What the DEA rescheduling of Hydrocodone products to Schedule II means for you

Posted on August 25, 2014

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In the U.S, there is a progressive five-category system put in place by the congress for controlled substances, classified as Schedule I through V. There are classed in decreasing order of potential psychological or physical dependence, where Schedule I drugs are the most dangerous with potentially severe psychological or physical dependence and Schedule V drugs have the lowest potential for abuse. 

Schedule I drugsare illegal in the U.S. because they have high abuse potential, no medical use, and severe safety concerns. Therefore Schedule II drugs (e.g Oxycodone, Morphine, Adderall) are the currently the highest class of controlled substances on the U.S. pharmaceutical market.

On Friday August 22. 2014, the Drug Enforcement Agency (DEA) announced that all hydrocodone-containing products will move from Schedule III to Schedule II.  The new rule becomes effective on October 6, 2014; about 42 days from today, and according to the DEA, the objective of this ‘up-scheduling’ is to reduce the recreational use of the drugs, while still ensuring that chronic/severe pain patients still have reasonable access to the amount of drug needed to control their pain and suffering. 

This issue has been deliberated on for over 10 years, and its proponents have argued that it will help prevent these highly addictive pain killers from getting into the wrong hands and devastating families and communities. Opponents on the other hand, have expressed concerns that practitioners will now be less likely to prescribe hydrocodone products, and start prescribing less effective drugs. Chronic pain patients also worry about costs and what it will mean for their pocketbooks, considering they may have to make more visits to the doctor per year.

It is important to note that Hydrocodone is currently the most prescribed drug in the United States. Therefore, if you are a patient currently taking a hydrocodone product, here are some things you need to know about the change:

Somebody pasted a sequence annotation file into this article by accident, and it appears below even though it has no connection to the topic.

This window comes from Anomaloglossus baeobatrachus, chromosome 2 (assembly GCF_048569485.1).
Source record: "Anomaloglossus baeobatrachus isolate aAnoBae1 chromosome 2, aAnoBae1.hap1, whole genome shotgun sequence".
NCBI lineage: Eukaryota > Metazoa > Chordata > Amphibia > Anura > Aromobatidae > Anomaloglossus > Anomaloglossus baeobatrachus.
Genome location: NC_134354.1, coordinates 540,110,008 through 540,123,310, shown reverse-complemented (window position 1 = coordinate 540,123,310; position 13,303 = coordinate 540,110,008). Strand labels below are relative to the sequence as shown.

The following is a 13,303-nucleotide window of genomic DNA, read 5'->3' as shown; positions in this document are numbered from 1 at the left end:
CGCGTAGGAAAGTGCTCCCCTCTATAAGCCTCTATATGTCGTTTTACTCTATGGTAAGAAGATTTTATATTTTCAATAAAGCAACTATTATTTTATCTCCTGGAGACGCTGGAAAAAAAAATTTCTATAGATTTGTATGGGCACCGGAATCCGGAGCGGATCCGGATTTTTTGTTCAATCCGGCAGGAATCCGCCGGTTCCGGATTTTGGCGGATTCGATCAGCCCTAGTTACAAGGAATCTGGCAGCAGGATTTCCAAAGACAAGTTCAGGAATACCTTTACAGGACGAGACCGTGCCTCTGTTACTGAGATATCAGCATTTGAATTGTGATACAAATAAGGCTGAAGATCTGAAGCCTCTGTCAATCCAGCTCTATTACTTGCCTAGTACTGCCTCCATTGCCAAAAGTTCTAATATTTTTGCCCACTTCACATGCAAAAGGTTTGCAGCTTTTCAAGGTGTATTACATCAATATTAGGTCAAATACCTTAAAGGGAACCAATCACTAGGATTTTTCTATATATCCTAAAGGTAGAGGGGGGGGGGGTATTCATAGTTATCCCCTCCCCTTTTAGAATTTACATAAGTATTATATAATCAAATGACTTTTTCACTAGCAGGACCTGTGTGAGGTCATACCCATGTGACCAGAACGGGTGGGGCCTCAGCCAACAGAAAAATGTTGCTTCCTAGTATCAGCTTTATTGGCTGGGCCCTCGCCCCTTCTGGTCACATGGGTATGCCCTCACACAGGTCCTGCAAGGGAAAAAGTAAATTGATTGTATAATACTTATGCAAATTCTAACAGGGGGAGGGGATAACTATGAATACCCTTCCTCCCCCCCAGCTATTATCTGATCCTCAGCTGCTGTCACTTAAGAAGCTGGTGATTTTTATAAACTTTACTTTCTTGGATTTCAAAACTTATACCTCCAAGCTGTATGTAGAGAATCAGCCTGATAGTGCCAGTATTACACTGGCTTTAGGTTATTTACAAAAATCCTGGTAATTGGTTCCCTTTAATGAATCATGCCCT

• This new rule puts Lortab, Vicodin etc in the same drug class as Morphine or Oxycodone, therefore your doctor will no longer be able to send a fax or call in these prescriptions over the phone. You will need to bring in a written/hard copy prescription.
  • ONLY in an emergency, your doctor CAN phone in a 72-hour prescription for a Schedule II drug and then follow up with a written prescription for it.
  • Your doctor will no longer be able to put multiple refills on your hydrocodone prescription
  • However even without refills, you may still not have to go to your doctor every month. Your doctor can write a series of prescriptions that are dated on the same day, but with a “do not fill date until a xx-xx-2014 future date” written on it. While It is not a refill, he can write up to three prescriptions like this on the same day, covering you for a maximum of a 90-day supply.
  • Cough suppressants containing hydrocodone such as Hycodan, PennKinetic, Mycodone, Tussigon and Tussionex will also be affected.
  • At this time, Codeine is the only pain-reliever left in Schedule III, and is therefore the only pain reliever that can still be called or faxed in.
  • These changes do not take effect till October 6, 2014.
  • If you are a chronic pain patient, talk to your pharmacist or doctor about how this change may affect you personally.

What are your thoughts about this schedule change? Do you think it will benefit or hurt the patient/consumer? How about its effect on Health Care Professionals?

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